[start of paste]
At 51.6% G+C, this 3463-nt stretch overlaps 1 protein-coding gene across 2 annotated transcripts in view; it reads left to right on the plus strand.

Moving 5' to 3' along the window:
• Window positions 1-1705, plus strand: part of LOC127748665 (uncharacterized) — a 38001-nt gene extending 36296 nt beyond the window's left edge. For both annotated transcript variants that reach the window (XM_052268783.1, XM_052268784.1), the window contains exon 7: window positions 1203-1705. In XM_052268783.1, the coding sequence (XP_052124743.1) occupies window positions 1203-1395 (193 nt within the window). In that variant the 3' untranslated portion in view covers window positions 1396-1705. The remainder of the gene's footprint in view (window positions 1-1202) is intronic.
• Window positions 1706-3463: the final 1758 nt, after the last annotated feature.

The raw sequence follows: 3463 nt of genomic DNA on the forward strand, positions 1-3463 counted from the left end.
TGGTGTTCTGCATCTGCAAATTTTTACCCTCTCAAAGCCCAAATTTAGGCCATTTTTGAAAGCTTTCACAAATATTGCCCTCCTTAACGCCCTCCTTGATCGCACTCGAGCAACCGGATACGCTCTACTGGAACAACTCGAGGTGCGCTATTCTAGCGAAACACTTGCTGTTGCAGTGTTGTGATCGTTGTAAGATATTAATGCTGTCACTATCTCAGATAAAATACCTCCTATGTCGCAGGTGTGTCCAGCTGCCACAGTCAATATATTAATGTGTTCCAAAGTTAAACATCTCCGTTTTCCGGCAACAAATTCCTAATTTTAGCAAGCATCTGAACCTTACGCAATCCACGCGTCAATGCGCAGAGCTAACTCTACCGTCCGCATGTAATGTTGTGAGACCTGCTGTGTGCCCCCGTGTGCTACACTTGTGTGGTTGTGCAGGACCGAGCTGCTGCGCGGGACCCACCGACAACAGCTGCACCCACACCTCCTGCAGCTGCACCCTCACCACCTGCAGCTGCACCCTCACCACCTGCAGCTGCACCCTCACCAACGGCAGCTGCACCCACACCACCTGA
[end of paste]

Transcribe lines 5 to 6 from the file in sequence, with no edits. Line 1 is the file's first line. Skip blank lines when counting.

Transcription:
The raw sequence follows: 3463 nt of genomic DNA on the forward strand, positions 1-3463 counted from the left end.
TGGTGTTCTGCATCTGCAAATTTTTACCCTCTCAAAGCCCAAATTTAGGCCATTTTTGAAAGCTTTCACAAATATTGCCCTCCTTAACGCCCTCCTTGATCGCACTCGAGCAACCGGATACGCTCTACTGGAACAACTCGAGGTGCGCTATTCTAGCGAAACACTTGCTGTTGCAGTGTTGTGATCGTTGTAAGATATTAATGCTGTCACTATCTCAGATAAAATACCTCCTATGTCGCAGGTGTGTCCAGCTGCCACAGTCAATATATTAATGTGTTCCAAAGTTAAACATCTCCGTTTTCCGGCAACAAATTCCTAATTTTAGCAAGCATCTGAACCTTACGCAATCCACGCGTCAATGCGCAGAGCTAACTCTACCGTCCGCATGTAATGTTGTGAGACCTGCTGTGTGCCCCCGTGTGCTACACTTGTGTGGTTGTGCAGGACCGAGCTGCTGCGCGGGACCCACCGACAACAGCTGCACCCACACCTCCTGCAGCTGCACCCTCACCACCTGCAGCTGCACCCTCACCACCTGCAGCTGCACCCTCACCAACGGCAGCTGCACCCACACCACCTGA